NLS 7.1 and NLS 7.2 are from the Institute of Aerospace Studies/ Space Flight Laboratory, University of Toronto in Canada. Both payloads will perform two-spacecraft precision formation flying using differential GPS with centimetre-level relative position and sub-metre level accurate position control system.

Satellite VELOX-1 from Nanyang Technological University of Singapore is a technology demonstrator for in-house design of image sensor, MEMS-based attitude determination and control system and inter-satellite RF link.

ISRO has so far launched 35 satellites from 19 countries around the globe: Algeria, Argentina, Austria, Belgium, Canada, Denmark, France, Germany, Indonesia, Israel, Italy, Japan, Korea, Luxembourg, Singapore, Switzerland, The Netherlands, Turkey and the United Kingdom. The organisation earned a substantial sum in foreign exchange.

The space programme and its scientists came in for generous praise from the Prime Minister who said that today’s success "fills every Indian’s heart with pride".

"India’s advanced space programme puts her in an elite global group of five-six countries today. This is one domain in which we are at international cutting edge, pushing beyound mediocrity to achieve excellence," Modi said and noted that the space programme had made rapid strides despite resource constrains and "international hurdles".

India has the potential to be a "large service provider" in this area, Modi said. Efforts must be put in place to achieve this, like constructing new infrastructure to launch heavier satellites.

From the days of some rocket components transported in bicycles and India’s first satellite Aryabhata, the space programme has come a long way, in the process becoming a cost-effective one, he said.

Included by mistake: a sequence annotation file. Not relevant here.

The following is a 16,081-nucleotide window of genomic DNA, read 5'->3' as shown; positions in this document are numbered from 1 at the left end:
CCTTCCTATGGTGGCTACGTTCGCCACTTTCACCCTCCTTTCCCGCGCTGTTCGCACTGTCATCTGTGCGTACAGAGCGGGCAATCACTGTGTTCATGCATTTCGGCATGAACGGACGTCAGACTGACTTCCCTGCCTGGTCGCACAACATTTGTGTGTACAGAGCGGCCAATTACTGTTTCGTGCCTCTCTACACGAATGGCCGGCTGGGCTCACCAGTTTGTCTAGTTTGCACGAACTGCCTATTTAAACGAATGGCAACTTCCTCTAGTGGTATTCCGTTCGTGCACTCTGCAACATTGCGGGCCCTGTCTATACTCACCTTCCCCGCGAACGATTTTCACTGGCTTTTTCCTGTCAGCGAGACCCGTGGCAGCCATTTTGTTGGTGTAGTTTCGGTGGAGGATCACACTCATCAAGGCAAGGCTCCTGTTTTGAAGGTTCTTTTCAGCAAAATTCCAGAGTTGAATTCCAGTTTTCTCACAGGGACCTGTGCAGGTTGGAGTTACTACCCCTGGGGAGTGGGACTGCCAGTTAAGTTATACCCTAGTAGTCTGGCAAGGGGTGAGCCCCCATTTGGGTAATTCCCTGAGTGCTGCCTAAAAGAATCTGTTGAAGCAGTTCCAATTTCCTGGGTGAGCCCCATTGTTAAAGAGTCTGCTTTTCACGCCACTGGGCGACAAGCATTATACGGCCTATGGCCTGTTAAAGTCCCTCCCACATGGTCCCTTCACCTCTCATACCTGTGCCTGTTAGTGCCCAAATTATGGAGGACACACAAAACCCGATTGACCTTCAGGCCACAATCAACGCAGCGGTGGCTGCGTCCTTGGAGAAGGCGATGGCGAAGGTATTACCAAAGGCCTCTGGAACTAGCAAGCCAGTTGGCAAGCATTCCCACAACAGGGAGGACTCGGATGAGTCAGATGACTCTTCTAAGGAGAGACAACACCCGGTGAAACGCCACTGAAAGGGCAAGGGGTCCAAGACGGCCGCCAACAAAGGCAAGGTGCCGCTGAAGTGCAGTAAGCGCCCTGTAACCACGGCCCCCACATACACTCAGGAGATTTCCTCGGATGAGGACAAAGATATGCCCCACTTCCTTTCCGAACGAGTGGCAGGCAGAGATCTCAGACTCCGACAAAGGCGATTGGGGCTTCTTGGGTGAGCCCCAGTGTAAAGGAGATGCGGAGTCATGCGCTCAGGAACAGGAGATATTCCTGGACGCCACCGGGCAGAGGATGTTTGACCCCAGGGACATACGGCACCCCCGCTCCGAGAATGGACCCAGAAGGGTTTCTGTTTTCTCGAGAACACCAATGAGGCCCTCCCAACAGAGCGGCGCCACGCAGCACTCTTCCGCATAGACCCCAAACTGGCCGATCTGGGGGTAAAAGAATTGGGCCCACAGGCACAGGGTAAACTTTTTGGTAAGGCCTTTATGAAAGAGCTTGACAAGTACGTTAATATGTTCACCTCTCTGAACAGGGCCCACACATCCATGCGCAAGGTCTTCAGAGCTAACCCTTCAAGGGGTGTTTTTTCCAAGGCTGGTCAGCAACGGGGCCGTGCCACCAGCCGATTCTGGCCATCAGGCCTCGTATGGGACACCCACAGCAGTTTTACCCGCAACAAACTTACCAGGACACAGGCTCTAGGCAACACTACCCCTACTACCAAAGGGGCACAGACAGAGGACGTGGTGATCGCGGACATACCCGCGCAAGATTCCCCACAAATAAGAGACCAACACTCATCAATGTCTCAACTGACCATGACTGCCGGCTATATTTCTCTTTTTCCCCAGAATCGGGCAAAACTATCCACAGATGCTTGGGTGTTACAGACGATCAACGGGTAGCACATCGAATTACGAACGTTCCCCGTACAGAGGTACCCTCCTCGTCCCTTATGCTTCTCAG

In a lighter vein, he said he came to know that ISRO’s Mars mission costs less than the sum spent on making Hollywood sci-fi ‘Gravity’— an Oscar-winning movie about space.

"The success has a deep historical root. Human journey started from Upanishads (vedic texts) to upagrah (satellites)....Our ancestors conceived ideas like shunya (zero) and flying objects," he said. But for the idea of zero, there could be no scientific progress.

Modi lauded the space community, saluting among others its founding fathers Vikram Sarabhai and Satish Dhawan, besides ISRO for the "perfect" placement of the satellites in their intended orbits today.

"Our space scientists have made us global leaders in one of the most complex areas of modern technology. This shows that we can be the best and we must feel proud of it. If we apply ourselves, we can meet the aspirations of our people," the Prime Minister said.

Modi, who stayed overnight at ISRO, said he is happy to come across four generations of scientists, including those from the days of the Aryabhata satellite and said it gave a "family-like" environment at the spaceport.

The Prime Minister made a strong pitch for the use of space technology in daily life, making it clear that it is not to be confined to the elite. Laboratory achievements can be replicated for daily life applications, he pointed out.

This will transform the lives of millions of people and assure scientists that their work will benefit the common man, he said.

In particular, he cited the GIS-enabled watershed programme and asked scientists to come up with space applications for land-records and other governance issues.

"Satellite technology has made distance irrelevant. It effectively enables us to reach the unreached, helps us connect virtually where physical connection is difficult," he said.

Modi also stressed on the need for strengthening international partnerships in space technology. He also proposed linking more Indian universities and colleges through satellite technology. Pic saved as V2P1: